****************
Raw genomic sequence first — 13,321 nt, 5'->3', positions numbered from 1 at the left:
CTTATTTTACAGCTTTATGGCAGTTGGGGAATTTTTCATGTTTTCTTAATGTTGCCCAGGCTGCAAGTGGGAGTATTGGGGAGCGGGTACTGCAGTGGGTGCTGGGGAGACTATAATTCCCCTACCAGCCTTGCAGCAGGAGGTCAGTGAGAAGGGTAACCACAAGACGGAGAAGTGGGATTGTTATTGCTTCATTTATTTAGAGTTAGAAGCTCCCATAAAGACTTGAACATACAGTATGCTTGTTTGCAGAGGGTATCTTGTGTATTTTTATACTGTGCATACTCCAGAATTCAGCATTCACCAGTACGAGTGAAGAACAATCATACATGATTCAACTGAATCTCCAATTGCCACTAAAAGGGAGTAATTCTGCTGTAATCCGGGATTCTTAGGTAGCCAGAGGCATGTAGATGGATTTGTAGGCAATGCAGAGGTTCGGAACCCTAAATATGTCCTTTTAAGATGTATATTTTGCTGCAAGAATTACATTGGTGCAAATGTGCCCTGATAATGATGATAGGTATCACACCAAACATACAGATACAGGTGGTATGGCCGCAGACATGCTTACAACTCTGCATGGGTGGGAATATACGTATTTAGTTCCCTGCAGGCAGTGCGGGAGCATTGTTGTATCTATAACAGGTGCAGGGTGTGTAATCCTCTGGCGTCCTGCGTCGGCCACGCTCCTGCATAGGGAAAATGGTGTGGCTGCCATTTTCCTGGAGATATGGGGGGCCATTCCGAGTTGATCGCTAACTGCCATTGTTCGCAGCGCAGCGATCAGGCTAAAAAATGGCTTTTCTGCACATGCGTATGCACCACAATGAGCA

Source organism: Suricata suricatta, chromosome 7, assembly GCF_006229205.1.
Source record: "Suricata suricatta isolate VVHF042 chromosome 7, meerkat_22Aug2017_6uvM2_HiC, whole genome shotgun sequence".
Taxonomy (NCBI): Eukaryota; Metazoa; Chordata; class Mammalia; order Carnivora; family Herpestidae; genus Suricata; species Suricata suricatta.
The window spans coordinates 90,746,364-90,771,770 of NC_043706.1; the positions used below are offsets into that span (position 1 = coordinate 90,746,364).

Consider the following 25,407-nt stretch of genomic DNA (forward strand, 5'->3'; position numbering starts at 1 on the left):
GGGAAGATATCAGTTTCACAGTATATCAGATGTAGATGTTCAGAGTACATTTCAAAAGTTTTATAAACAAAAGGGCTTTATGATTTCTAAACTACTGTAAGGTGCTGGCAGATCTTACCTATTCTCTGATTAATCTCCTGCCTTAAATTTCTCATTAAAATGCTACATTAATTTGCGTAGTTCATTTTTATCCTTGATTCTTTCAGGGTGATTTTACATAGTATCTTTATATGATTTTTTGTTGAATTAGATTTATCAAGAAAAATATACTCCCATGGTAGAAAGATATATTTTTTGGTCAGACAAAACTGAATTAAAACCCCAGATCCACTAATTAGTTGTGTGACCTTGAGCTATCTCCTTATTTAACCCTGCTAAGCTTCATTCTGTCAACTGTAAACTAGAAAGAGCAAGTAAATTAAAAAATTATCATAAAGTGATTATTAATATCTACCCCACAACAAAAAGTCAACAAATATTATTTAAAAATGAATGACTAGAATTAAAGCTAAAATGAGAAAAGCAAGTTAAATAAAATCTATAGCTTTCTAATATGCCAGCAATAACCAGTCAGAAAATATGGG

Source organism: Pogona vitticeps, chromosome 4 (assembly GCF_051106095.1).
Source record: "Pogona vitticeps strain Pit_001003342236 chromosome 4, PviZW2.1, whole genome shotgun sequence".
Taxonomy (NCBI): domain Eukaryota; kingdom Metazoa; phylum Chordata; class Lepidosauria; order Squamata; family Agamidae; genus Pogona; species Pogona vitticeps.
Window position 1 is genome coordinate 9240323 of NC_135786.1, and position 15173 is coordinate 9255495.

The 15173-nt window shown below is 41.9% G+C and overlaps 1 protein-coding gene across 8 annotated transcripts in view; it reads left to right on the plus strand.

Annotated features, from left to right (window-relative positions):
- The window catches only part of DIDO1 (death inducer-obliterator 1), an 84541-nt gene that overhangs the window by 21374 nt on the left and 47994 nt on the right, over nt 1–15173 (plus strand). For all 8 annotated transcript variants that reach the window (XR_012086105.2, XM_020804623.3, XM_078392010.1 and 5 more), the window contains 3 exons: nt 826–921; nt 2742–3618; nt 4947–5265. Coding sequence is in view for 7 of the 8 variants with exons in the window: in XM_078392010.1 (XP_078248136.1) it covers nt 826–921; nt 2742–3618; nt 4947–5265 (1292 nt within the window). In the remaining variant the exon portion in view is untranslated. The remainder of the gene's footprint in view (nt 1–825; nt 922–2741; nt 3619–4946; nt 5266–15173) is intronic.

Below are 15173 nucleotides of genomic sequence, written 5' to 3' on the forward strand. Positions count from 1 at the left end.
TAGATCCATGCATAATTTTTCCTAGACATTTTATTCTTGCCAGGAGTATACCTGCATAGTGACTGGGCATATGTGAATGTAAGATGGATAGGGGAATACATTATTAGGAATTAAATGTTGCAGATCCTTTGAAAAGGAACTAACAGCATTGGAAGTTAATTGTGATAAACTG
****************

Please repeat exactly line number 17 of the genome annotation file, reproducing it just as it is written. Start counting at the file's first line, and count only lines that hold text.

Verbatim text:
TAGATCCATGCATAATTTTTCCTAGACATTTTATTCTTGCCAGGAGTATACCTGCATAGTGACTGGGCATATGTGAATGTAAGATGGATAGGGGAATACATTATTAGGAATTAAATGTTGCAGATCCTTTGAAAAGGAACTAACAGCATTGGAAGTTAATTGTGATAAACTG